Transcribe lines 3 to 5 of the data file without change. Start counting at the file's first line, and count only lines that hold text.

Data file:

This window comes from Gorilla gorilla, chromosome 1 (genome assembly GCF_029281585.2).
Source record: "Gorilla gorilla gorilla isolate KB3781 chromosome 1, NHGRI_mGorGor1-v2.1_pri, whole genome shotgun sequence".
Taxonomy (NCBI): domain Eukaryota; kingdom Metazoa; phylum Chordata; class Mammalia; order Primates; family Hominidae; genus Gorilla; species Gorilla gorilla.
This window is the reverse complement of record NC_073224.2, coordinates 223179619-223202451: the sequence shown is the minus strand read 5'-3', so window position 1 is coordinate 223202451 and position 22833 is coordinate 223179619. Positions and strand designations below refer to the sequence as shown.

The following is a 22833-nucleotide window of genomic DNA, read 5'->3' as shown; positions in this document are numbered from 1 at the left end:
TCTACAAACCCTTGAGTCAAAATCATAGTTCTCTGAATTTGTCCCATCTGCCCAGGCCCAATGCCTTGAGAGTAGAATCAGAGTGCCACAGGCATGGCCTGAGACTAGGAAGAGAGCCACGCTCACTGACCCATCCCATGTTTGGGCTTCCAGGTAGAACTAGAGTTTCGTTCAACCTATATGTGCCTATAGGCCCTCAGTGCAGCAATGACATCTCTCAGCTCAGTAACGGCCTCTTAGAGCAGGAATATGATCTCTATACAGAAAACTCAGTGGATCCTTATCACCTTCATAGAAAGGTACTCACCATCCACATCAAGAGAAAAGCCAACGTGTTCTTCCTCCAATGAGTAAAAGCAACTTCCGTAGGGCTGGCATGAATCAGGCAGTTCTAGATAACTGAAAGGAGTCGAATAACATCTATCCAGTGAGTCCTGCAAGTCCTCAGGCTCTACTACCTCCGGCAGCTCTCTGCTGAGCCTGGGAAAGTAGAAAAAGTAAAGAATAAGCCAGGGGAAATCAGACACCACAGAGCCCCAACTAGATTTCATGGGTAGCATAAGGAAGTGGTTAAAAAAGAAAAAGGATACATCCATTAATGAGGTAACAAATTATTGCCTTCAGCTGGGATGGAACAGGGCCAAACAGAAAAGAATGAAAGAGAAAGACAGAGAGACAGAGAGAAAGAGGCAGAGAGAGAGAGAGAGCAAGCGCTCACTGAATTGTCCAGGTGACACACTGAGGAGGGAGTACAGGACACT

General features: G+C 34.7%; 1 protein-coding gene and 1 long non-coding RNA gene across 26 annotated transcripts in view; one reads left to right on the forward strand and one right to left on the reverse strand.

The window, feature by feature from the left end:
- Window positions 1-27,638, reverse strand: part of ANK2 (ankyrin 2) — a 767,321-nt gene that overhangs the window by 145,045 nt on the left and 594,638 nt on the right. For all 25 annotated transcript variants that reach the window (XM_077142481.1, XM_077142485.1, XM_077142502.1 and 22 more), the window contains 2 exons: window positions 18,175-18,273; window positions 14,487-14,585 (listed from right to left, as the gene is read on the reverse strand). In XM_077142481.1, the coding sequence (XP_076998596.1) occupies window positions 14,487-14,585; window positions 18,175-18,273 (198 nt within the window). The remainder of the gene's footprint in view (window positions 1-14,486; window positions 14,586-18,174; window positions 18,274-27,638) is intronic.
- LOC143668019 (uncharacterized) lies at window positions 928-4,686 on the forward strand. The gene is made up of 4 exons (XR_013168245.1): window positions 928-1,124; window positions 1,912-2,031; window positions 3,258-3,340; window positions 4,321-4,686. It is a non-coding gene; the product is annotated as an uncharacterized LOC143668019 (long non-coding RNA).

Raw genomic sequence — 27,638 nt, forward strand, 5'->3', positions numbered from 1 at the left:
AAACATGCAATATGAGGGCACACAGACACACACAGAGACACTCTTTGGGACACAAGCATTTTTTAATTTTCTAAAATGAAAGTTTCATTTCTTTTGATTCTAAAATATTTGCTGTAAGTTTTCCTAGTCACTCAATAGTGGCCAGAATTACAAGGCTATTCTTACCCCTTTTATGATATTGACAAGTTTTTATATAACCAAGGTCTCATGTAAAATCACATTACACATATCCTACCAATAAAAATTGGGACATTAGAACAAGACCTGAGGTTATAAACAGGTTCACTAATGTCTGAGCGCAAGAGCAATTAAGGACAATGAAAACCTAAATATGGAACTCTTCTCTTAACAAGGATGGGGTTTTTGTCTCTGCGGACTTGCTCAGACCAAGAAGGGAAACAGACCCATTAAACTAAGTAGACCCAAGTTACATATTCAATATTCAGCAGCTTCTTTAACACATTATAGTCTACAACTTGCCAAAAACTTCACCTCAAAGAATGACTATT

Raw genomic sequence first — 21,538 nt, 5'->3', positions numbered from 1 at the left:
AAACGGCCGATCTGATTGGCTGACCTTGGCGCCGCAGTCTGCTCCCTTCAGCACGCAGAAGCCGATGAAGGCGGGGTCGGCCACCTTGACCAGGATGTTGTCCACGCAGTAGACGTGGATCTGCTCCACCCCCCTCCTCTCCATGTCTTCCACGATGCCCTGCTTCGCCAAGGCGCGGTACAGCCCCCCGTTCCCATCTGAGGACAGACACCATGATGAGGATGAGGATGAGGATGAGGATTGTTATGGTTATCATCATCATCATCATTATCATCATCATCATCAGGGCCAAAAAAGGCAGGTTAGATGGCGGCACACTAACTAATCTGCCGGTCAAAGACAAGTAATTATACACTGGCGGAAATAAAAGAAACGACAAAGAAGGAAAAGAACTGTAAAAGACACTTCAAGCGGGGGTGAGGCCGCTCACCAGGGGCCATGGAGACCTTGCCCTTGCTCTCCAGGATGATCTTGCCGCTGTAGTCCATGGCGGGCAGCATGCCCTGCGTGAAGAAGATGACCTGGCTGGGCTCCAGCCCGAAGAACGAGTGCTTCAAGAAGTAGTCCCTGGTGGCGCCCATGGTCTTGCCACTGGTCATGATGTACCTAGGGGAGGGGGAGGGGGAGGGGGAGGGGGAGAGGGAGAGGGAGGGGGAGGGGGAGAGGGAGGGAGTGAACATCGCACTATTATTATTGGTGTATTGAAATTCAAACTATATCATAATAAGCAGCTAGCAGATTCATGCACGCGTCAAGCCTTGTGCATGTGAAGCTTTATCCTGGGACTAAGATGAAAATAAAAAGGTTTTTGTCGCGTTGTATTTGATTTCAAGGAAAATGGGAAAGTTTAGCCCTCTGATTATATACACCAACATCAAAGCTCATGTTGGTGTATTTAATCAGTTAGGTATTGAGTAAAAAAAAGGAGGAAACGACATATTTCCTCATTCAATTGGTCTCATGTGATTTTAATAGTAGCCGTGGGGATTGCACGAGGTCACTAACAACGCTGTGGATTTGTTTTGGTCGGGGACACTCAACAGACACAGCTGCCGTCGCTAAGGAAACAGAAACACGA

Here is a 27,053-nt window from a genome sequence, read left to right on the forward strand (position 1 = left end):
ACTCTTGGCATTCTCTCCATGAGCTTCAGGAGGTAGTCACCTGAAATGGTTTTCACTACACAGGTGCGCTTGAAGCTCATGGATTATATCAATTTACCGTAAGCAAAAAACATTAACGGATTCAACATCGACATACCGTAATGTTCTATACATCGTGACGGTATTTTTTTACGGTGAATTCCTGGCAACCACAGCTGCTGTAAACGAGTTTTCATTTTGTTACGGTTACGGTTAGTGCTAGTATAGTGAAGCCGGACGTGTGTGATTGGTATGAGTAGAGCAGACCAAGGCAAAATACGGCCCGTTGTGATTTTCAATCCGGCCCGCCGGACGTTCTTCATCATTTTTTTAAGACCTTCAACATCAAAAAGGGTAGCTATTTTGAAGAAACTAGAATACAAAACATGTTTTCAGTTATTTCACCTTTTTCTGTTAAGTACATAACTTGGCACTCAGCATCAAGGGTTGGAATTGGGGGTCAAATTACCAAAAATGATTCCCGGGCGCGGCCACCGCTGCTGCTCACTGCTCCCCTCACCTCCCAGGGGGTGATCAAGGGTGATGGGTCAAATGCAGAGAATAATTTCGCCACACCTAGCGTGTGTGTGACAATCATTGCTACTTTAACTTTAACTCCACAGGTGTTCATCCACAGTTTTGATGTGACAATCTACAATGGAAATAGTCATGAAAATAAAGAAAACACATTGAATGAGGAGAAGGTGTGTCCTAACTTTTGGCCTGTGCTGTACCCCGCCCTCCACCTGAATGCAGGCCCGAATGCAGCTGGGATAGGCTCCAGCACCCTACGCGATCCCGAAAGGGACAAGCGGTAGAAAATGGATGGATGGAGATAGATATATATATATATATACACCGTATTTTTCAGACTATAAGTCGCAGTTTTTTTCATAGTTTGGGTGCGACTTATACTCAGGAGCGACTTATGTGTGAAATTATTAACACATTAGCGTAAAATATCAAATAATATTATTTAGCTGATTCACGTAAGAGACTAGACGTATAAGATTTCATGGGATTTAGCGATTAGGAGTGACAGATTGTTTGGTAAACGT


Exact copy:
Taxonomy (NCBI): domain Eukaryota; kingdom Metazoa; phylum Chordata; class Mammalia; order Primates; family Hominidae; genus Gorilla; species Gorilla gorilla.
This window is the reverse complement of record NC_073224.2, coordinates 223179619-223202451: the sequence shown is the minus strand read 5'-3', so window position 1 is coordinate 223202451 and position 22833 is coordinate 223179619. Positions and strand designations below refer to the sequence as shown.

The following is a 22833-nucleotide window of genomic DNA, read 5'->3' as shown; positions in this document are numbered from 1 at the left end: